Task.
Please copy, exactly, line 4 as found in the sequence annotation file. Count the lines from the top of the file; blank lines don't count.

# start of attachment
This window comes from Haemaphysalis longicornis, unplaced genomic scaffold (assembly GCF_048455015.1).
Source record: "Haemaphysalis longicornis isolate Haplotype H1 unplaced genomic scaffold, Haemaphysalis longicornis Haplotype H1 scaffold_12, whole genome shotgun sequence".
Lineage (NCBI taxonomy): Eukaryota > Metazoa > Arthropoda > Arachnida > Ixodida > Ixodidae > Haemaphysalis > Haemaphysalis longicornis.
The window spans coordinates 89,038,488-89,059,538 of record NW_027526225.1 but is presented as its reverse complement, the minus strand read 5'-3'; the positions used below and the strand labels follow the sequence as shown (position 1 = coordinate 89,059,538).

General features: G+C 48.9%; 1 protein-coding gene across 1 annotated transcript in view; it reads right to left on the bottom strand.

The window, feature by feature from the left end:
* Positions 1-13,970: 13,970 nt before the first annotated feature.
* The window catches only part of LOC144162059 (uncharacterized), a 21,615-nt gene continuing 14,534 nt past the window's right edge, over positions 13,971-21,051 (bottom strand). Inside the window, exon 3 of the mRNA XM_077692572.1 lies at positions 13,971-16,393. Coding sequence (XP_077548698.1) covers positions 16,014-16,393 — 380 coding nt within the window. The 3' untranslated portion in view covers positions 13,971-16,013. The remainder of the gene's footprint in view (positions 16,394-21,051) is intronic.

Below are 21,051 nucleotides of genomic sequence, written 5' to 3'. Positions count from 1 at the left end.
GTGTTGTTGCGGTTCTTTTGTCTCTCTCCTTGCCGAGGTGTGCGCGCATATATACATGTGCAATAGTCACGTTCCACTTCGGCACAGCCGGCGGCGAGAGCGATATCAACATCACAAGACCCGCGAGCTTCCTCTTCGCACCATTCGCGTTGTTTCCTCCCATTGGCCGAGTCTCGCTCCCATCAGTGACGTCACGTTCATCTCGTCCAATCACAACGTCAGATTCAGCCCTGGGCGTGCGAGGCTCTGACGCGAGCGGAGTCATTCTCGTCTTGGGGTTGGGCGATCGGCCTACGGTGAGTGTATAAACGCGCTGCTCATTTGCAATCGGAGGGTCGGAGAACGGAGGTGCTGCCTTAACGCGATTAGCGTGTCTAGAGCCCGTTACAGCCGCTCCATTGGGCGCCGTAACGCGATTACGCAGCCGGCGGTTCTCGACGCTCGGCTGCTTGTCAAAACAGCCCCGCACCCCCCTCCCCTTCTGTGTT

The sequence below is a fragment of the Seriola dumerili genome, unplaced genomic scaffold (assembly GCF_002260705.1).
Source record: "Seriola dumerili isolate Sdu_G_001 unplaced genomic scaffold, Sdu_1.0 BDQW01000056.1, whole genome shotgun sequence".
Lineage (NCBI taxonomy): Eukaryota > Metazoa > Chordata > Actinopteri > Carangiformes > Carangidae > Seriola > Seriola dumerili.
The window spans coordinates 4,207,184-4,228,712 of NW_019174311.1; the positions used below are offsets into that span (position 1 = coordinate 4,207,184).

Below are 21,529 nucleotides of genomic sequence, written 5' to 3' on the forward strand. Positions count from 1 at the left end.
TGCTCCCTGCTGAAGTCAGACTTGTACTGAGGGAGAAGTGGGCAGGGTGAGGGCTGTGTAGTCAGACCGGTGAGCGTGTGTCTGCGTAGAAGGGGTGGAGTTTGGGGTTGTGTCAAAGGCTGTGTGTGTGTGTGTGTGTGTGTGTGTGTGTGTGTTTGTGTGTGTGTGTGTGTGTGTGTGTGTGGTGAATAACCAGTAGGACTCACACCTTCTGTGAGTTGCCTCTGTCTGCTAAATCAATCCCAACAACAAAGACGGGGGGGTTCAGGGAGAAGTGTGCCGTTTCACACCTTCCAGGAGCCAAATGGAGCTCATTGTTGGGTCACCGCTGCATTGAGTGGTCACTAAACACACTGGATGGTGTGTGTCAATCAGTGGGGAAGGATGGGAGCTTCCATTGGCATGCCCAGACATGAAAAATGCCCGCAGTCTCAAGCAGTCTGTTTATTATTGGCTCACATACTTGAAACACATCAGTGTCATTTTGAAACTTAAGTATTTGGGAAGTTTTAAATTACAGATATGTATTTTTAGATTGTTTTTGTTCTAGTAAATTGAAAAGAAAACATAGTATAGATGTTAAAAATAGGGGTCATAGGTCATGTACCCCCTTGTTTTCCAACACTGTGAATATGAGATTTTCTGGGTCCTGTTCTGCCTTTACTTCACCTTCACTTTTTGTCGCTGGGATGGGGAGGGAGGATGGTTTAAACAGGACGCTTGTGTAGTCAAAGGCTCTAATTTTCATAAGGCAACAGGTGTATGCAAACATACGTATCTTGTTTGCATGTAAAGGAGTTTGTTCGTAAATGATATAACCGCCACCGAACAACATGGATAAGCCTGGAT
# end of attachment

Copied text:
The window spans coordinates 89,038,488-89,059,538 of record NW_027526225.1 but is presented as its reverse complement, the minus strand read 5'-3'; the positions used below and the strand labels follow the sequence as shown (position 1 = coordinate 89,059,538).